The Wire: Season Five: With Less, You Do Less
March 5, 2008 § Leave a comment
As usual, remember, this will have spoilers, I’ve seen everything but the series finale, so don’t read if you don’t watch.
Time Is Almost Up. ©HBO.com
As we sit here today, eagerly chomping at the bit which is protecting us from biting our own tongues, while we wait until for the clocks to strike (blink? can we get a study of analog clocks as opposed to digital clocks, somebody? we can take a couple people off the Mitchell Report investigations) 9:00 PM on Sunday Night so we can begin the long goodbye with the greatest* show of my life, The Wire. So I’d like to examine what I consider to be the juiciest topic until the finale airs, that being the season’s true villain.
Marlo Stanfield is not the villain of this season. Melvin “Cheese” Wagstaff is also not the villain. Neither is one Scott Templeton. In this season of The Wire the villain is not on camera. That is not to say that the villain is going to be shown at some point on screen. The villain, to me, of the series is the Home Box Office channel, known to most as HBO.
First of all, the newspaper headline ad campaign was possibly the most feeble I’ve ever seen. How do we attract viewers to the hottest realest and goddamn greatest thing we’ve ever shown (yes, it’s better than The Sopranos)? Let’s make banners with newspaper headlines which are not in full and no photos of any characters at all. No focus on The Fall Of McNulty, or Marlo Stanfield’s rendition of “The Takeover,” which was probably one of the more compelling angles of the season as it brought Joe down. Such foreshadowing could have been accomplished tastefully. Or maybe a series of posters that were wide shots of the different cliques of the show.
Putting episodes up early on On Demand sets up a time/money differential that makes talking about the show with your friends much more complicated. Jason Whitlock picked up on this on the new B.S. Report, and I agree with him about this mistake (he didn’t involve money, but I think it is relevant).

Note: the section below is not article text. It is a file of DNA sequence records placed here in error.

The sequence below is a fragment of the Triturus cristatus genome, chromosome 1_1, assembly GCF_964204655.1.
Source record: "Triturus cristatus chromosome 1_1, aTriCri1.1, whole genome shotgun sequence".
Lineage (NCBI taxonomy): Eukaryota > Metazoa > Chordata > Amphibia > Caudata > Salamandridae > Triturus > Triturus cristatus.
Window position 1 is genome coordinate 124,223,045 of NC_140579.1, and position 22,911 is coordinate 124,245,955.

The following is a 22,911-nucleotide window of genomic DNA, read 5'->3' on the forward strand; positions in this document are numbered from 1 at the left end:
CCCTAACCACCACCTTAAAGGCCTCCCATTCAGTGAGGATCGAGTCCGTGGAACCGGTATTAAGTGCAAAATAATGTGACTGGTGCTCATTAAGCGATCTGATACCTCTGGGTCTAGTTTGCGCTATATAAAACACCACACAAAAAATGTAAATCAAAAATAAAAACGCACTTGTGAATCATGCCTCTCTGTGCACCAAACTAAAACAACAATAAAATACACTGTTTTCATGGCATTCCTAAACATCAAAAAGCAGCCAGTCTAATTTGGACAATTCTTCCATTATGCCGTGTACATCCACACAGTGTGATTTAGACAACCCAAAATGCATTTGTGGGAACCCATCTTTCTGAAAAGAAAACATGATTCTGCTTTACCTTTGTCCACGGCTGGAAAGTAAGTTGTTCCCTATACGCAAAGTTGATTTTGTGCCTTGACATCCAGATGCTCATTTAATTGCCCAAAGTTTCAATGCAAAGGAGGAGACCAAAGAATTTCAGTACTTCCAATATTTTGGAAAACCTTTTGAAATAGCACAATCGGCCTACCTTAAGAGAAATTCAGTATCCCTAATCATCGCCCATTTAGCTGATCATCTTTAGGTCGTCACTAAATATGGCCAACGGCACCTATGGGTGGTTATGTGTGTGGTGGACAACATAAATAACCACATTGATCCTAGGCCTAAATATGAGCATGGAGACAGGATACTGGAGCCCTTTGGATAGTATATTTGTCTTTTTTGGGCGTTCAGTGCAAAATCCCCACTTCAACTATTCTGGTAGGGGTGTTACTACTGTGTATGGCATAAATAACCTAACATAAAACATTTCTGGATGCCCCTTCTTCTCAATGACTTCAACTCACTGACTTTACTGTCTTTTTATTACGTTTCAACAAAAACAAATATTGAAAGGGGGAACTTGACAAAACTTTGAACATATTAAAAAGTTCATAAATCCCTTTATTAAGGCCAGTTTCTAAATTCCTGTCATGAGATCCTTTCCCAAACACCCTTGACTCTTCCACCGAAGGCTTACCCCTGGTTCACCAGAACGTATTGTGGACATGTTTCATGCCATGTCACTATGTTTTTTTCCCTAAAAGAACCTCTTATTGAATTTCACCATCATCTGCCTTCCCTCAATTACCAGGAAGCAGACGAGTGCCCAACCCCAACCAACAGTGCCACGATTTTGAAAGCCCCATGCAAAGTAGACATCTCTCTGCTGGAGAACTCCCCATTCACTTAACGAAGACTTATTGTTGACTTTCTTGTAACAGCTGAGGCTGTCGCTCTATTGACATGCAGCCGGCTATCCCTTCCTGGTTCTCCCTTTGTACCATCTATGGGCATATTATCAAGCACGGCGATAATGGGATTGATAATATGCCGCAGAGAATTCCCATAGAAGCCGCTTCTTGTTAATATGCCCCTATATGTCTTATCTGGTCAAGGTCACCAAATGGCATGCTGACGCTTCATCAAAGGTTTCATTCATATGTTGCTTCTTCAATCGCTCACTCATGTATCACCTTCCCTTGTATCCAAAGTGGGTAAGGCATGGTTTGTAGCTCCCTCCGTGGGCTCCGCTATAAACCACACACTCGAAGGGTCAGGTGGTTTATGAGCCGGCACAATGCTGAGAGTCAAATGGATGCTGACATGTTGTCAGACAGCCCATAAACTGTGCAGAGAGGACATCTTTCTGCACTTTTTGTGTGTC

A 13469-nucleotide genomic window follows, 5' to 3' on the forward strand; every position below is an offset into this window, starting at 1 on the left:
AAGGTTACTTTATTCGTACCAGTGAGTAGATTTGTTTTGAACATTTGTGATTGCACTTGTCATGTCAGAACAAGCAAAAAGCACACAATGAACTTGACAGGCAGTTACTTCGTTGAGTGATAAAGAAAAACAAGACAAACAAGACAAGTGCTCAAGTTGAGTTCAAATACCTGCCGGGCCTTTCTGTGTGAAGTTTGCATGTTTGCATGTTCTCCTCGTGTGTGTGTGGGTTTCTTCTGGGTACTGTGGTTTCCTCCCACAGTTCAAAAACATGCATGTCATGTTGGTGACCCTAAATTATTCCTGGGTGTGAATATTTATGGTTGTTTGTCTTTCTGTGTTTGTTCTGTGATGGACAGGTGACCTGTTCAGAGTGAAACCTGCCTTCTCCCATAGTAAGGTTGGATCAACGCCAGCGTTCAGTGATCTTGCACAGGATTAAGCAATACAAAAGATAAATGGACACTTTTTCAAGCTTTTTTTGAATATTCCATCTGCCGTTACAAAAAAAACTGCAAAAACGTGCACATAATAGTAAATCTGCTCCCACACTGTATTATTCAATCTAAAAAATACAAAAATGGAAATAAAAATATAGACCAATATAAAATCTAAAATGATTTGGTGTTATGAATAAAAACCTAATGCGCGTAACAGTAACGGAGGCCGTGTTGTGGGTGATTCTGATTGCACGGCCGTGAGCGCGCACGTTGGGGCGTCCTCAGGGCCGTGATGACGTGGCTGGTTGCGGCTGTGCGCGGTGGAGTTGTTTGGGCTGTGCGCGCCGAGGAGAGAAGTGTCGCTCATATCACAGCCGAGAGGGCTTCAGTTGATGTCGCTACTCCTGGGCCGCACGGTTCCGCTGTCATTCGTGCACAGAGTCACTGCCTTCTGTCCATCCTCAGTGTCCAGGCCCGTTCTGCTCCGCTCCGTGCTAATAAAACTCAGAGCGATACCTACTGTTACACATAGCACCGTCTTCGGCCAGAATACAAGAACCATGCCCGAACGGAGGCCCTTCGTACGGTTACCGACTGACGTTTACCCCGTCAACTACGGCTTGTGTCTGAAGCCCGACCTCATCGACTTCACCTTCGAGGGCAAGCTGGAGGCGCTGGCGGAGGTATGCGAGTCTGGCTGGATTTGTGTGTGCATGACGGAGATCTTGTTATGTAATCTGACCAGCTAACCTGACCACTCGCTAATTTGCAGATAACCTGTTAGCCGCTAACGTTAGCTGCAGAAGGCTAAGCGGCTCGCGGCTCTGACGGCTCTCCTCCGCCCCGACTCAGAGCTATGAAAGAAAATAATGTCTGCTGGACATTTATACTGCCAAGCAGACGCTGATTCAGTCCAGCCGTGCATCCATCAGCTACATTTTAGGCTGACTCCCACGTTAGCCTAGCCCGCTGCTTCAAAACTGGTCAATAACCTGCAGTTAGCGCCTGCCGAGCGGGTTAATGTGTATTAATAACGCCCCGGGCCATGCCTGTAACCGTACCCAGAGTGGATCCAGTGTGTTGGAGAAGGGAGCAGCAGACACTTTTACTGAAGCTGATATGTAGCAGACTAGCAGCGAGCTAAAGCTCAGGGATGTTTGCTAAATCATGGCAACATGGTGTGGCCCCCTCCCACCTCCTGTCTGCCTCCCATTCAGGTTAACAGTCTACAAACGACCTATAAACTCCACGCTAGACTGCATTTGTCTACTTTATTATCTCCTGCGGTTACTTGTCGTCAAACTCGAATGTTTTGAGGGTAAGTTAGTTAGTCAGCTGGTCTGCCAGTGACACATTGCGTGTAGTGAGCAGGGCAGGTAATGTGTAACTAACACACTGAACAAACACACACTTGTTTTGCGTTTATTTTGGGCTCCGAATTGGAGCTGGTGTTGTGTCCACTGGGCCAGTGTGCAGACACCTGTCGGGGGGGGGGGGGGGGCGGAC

But the most important blunder that HBO is mirrored in the way that the show talked about how the Newspaper Industry is dealing with budget concerns, which gave us the line, “More with less,” which I saw a conncection between at the jumpoff. And I quote:
That’s copied and pasted from Wikipedia. I’d rather a more reliable source, direct link to Undercover Black Man – the source for this, but I think you trust me with this more than anyone trusts that some kid named “E.J.” rolled his ass to an Orioles game and couldn’t get in.
I know that the theme of More With Less is probably something that Burns and Simon had cooking long before HBO announced that they were going to shoot less episodes, but this season has a distinct feeling unlike any other season.
It feels marginally rushed. Plot lines proceeding faster than normal. Episodes beginning and ending on exact plot points and not the usual sort of not-as-obvious development. While the Omar plot has great traces back to the third season, and the junkie who talked about the list of things you won’t do that you will do appeared in the Hamsterdam plot, I have to say that the Newspaper plotline is incredibly half baked.
And finally, McNutty, as Bubbles called him once. To have his fake serial killer start in episode two, is a rush job of the most obvious magnitude. That should have been built up to a reveal in episode 3 or 4 like how Bunny Colvin started Hamsterdam up. We were rushed into the idea of the budget shortages, and that really didn’t help things at all. If the newspaper were involved with the budget shortages (not their own), they would mean more. If the newspaper had poorly covered the bodies in the row houses, that would have been amazing and helped us care about this fiction rendition of the Sun.
But, really, this is a good season of television, and I’ll get back to why that is before the finale airs. And yes, to a certain degree, this was rushed.
PS: I’d like to thank you all, the fans of The Wire, my base. On 3/5/08, HenryCasey.Wordpress.Com had it’s Best Day ever, with 91 Page Views. Thanks for taking the sting out of Hillary’s wins.